Can we find signals of vaccine injury deaths in U.K. mortality data? Will Jones isn’t sure, but I think we can.
A recent study by the Health Foundation at first glance suggests there is very little to cause concern. Indeed, the headline number of 34,000 fewer non-Covid deaths during the pandemic, together with the fact that non-Covid deaths have been lower than average during 80% of the period, should be a cause for some celebratory relief. However, this is not the end of the story, and there are some important caveats to this rather rosy outlook. A major one is the possibility that Covid deaths have been overcounted by Covid being ascribed to deaths from other causes, and non-Covid deaths correspondingly undercounted.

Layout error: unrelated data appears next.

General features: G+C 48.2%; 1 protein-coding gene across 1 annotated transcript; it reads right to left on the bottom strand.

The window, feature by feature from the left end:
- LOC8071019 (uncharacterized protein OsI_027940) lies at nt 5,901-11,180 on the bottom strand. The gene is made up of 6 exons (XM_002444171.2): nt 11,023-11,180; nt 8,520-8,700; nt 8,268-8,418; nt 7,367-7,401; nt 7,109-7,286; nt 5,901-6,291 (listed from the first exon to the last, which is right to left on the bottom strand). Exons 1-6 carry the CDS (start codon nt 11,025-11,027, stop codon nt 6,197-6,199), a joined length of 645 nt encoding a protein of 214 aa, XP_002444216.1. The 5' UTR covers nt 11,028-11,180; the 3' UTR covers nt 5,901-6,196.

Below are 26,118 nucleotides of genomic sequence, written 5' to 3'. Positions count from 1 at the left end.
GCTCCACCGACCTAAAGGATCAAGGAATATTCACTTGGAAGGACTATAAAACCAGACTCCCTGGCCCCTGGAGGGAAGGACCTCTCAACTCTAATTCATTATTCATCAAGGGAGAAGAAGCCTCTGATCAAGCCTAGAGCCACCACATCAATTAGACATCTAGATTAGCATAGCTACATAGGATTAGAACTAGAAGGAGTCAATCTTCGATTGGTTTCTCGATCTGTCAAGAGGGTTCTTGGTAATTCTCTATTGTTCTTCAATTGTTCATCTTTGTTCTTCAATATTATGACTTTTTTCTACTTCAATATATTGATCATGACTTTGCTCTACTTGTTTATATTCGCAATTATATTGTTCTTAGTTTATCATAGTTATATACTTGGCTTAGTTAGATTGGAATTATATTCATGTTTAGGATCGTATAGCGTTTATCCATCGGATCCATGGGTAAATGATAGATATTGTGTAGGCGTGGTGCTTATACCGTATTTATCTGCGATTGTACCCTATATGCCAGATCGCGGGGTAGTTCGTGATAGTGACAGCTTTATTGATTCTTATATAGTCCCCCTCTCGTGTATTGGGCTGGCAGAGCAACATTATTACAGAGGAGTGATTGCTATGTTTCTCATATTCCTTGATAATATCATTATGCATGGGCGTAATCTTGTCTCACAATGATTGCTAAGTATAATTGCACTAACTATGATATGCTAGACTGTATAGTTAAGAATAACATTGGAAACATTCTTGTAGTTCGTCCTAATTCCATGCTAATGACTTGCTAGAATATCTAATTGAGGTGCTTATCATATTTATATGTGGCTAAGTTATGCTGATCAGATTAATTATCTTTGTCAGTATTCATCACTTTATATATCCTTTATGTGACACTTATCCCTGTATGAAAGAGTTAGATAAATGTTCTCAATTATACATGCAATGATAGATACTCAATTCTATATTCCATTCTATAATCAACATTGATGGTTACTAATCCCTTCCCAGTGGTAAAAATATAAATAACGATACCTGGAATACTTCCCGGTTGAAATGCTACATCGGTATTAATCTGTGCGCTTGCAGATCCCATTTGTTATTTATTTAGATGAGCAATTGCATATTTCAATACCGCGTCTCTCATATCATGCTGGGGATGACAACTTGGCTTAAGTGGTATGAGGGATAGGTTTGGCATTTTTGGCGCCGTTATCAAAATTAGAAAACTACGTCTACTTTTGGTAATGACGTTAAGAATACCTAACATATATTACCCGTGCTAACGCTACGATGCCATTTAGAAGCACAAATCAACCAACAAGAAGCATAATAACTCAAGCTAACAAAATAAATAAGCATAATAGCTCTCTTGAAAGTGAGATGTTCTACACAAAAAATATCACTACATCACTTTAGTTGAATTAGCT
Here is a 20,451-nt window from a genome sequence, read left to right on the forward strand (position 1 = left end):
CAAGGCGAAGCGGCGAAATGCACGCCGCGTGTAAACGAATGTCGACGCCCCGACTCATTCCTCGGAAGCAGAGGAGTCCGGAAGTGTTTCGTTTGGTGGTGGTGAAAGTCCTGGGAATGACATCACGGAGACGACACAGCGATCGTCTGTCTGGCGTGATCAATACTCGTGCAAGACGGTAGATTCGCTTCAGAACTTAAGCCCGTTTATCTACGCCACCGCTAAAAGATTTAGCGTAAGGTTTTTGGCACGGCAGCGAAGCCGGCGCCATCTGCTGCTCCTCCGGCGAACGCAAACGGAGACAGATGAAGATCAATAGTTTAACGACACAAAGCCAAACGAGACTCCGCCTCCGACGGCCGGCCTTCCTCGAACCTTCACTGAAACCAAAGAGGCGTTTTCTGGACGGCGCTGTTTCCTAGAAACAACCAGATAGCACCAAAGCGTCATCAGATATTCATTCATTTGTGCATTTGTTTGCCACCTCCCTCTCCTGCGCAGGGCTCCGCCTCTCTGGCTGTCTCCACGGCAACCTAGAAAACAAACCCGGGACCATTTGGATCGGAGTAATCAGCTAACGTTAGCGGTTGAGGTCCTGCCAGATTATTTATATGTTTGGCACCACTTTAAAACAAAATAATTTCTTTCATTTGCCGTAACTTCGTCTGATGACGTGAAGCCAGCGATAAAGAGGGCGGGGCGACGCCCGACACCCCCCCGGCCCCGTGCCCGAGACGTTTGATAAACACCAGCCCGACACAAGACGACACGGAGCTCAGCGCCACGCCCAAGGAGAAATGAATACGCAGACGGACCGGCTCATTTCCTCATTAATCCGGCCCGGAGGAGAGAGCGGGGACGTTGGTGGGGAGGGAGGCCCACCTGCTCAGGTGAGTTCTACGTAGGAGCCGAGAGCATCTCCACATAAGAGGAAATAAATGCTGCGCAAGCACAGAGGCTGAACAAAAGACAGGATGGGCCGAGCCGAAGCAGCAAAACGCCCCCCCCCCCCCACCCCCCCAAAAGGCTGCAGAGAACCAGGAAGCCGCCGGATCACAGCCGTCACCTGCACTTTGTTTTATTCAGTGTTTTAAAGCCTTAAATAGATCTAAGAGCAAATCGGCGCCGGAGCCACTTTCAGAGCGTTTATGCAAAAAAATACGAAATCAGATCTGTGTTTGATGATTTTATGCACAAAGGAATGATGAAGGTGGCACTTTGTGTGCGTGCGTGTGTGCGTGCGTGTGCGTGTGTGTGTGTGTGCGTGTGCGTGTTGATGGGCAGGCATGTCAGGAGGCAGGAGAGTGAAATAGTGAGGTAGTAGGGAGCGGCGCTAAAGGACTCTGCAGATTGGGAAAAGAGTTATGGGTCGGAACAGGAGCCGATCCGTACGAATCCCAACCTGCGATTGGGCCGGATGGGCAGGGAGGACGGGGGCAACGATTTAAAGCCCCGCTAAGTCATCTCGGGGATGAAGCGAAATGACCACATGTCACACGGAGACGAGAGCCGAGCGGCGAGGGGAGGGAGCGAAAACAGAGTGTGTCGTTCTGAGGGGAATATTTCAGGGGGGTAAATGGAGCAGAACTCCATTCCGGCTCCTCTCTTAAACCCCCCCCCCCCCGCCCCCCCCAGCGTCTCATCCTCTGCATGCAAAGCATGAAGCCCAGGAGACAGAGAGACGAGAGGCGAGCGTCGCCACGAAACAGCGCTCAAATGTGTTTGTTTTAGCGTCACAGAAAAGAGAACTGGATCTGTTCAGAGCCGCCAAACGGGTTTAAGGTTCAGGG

There has been some discussion of this in the media recently, and it is indeed a distinct possibility as the UKHSA definition of a Covid death is one that has occurred within 28 days of a positive Covid diagnosis, whether or not that person died for another reason. In the analysis below I am using ONS data, where the definition is that COVID-19 appears somewhere on the death certificate. This means it includes deaths where COVID-19 was not the underlying cause. There is also evidence that COVID-19 was put as underlying cause more often than it should have been. Insofar as Covid deaths have indeed been overcounted and non-Covid deaths undercounted the trends presented here will be underestimates and the true trends will be larger.
This is what a chart of the non-Covid mortality in England and Wales looks like for the period in question using the raw mortality data from the ONS, without any adjustments being applied. It might best be characterised as inconclusive.